Missing Half: Giving and Taxes Through a Different Lens
By Brian Page
April 25, 2017
Part of financial literacy is knowing how money works, which is common instruction in schools that offer a personal finance class. But to be truly capable, and enjoy better outcomes, adults must also understand the social and emotional aspects of money. That constitutes The Missing Half of financial education. In this series, Right About Money contributor and award-winning financial literacy teacher Brian Page examines how to nurture behavioral skills that lead kids to better financial outcomes in adulthood.
A philanthropic spirit arises from looking at life through the lens of the less fortunate. As parents, we strive to model selflessness and instill core values by donating to causes and volunteering in our communities. This past summer my young son raised $10,000 to fight Multiple Sclerosis riding his bike across America with his grandfather. I could not be more proud. But conversations about giving are not just for the dinner table. They are for school too.
Social awareness is a big part of emotional development; it is a core competency described by the Collaborative for Academic, Social and Emotional Learning, which is spearheading a movement toward social and emotional education in our schools. The collaborative describes social awareness as “The ability to take the perspective of and empathize with others, including those from diverse backgrounds and cultures…and to recognize family, school, and community resources and supports.”
Philanthropy fits in there nicely–and as it happens, giving is part of most states’ financial literacy standards. A not so neat fit is the subject of taxes, which are an important part of personal finance but one where society’s message is to pay as little as possible. In talking about taxes with students, the social aspect—not just minimizing the bill—is critical.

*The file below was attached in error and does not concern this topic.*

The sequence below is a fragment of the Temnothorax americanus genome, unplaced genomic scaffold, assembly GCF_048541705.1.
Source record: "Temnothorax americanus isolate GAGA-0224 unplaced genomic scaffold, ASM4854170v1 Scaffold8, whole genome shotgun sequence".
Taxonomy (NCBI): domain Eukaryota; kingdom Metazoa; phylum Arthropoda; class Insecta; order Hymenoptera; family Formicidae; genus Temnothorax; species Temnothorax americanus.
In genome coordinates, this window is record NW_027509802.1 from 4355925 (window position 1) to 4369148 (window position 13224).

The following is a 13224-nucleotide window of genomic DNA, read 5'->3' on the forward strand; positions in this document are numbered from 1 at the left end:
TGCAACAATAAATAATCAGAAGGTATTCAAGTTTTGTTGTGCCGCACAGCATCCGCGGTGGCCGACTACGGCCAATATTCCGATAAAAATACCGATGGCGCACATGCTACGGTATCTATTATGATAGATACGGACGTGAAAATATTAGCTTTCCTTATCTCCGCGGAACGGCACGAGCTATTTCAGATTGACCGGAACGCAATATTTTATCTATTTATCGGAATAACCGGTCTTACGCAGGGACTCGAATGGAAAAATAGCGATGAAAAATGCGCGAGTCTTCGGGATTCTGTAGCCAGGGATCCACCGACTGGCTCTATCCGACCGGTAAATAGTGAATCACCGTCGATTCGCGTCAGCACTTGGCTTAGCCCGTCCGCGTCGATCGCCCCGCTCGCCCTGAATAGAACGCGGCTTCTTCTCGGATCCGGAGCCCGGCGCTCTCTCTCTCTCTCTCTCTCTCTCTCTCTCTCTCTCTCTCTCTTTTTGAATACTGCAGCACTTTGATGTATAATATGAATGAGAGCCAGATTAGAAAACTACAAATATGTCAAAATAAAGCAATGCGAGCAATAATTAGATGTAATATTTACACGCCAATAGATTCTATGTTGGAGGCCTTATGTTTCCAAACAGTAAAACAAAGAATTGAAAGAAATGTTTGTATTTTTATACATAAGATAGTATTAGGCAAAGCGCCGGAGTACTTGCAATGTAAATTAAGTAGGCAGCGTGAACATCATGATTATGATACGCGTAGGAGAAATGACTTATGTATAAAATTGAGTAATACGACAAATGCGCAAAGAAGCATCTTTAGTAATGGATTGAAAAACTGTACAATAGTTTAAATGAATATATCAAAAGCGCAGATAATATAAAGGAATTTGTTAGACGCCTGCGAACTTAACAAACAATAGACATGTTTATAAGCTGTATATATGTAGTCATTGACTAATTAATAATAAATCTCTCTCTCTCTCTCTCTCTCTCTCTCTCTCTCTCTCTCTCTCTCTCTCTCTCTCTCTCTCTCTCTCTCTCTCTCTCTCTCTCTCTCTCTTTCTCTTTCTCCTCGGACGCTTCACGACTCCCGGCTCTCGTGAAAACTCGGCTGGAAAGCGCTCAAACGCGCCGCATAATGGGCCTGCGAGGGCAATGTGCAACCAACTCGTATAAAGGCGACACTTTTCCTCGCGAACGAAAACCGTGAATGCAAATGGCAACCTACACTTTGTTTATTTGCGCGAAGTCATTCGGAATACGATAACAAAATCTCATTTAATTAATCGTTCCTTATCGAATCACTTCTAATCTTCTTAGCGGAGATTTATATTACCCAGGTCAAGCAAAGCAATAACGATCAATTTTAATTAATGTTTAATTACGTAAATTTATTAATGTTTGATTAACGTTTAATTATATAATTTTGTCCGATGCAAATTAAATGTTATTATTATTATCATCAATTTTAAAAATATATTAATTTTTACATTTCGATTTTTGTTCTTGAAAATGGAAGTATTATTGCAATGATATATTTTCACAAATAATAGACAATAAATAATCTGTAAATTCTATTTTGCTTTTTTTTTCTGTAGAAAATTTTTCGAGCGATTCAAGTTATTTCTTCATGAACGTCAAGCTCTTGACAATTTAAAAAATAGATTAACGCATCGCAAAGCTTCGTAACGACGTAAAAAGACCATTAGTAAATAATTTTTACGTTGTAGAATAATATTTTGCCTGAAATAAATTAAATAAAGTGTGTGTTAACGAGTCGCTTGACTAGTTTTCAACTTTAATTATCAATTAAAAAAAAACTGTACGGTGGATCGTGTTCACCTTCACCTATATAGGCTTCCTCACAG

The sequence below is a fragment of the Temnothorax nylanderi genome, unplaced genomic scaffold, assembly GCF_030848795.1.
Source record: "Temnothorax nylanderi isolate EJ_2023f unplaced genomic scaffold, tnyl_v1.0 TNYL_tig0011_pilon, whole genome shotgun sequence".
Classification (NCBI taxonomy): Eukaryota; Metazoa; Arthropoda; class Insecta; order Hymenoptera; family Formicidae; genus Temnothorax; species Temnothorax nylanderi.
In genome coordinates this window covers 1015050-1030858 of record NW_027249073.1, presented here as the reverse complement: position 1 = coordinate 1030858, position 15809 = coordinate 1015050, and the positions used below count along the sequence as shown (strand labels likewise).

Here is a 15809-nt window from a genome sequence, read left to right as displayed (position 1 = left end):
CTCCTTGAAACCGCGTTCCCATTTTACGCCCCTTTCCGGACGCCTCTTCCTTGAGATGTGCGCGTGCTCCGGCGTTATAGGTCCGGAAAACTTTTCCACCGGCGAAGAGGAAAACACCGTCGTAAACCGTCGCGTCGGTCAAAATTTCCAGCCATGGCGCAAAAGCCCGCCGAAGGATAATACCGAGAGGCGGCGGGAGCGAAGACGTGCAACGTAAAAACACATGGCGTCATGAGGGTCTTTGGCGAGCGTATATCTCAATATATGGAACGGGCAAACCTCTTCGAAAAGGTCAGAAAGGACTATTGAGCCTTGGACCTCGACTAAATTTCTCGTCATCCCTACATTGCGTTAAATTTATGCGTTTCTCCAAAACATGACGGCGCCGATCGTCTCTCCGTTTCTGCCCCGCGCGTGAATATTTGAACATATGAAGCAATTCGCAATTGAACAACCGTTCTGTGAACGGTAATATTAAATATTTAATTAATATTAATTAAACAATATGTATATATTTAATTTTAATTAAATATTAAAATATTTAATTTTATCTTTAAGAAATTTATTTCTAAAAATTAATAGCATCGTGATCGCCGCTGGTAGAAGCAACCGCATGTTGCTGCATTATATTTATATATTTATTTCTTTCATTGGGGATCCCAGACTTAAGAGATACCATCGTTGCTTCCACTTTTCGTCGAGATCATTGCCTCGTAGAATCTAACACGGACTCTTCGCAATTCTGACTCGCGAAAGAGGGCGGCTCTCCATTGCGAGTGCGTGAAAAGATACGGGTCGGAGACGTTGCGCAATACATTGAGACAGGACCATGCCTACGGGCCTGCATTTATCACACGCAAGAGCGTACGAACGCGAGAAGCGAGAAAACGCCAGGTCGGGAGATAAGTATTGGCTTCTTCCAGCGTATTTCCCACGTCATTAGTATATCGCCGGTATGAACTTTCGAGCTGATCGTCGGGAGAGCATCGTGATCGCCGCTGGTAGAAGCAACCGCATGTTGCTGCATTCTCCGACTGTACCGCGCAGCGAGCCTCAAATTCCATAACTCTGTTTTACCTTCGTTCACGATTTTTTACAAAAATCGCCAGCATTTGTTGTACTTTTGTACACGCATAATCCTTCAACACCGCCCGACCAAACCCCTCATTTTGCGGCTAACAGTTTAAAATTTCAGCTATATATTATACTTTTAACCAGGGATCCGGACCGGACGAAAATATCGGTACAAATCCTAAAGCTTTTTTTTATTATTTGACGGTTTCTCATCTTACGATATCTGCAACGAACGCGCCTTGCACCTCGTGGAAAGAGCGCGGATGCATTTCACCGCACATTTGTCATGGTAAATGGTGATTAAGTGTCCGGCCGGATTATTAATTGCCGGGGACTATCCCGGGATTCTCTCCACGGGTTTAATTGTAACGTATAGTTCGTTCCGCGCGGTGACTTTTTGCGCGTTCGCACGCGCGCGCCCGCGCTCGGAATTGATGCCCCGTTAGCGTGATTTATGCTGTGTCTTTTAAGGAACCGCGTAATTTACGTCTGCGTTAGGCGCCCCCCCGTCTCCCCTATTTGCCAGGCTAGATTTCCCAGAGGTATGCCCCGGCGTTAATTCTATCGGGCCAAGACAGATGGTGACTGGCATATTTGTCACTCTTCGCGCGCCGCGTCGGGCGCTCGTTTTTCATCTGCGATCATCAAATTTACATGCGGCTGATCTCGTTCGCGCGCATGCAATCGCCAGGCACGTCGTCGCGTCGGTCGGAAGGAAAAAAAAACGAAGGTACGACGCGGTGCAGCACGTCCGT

Talk about mixed messages. Our president refuses to release his tax returns and has boasted that he did not pay any federal income tax over many years. That makes him smart, he says. Others have pointed out that legally avoiding as much tax as possible is the American Way.
No one should pay more than they owe. But neither should they engage in financial gymnastics to avoid the taxes that are due. This is where integrating social awareness in a tax the lesson can pay big dividends. Taxes don’t go down a sinkhole, though it sometimes feels that way. Taxes are a form of philanthropy. They support the common good by paying for roads, schools, parks and so much more. I asked the financial writer Helaine Olen, author of Pound Foolish, how she approaches the subject of taxes. Her take:
“The assumption underlying this question it is that taxation is a bad thing. It’s not. Teachers should explain to their students the things they use on a daily basis that our taxes pay for. One shouldn’t teach the value of minimizing taxes. Instead, one should discuss how to ensure taxes pay for things we need.”
As a teacher, I believe it is my responsibility to ensure that students are exposed to the resources they need to keep as much of their own money as possible. In March, United Way volunteers spent a day in my classroom using the program My Free Taxes to help my working students file their own tax return.
The emphasis was on paying what they owe, and not a dime more. Students must be exposed to every resource and opportunity to keep what they make. But such lessons should be part of a broader discussion on how tax dollars benefit them along with the rest of the nation. That’s profitable social awareness.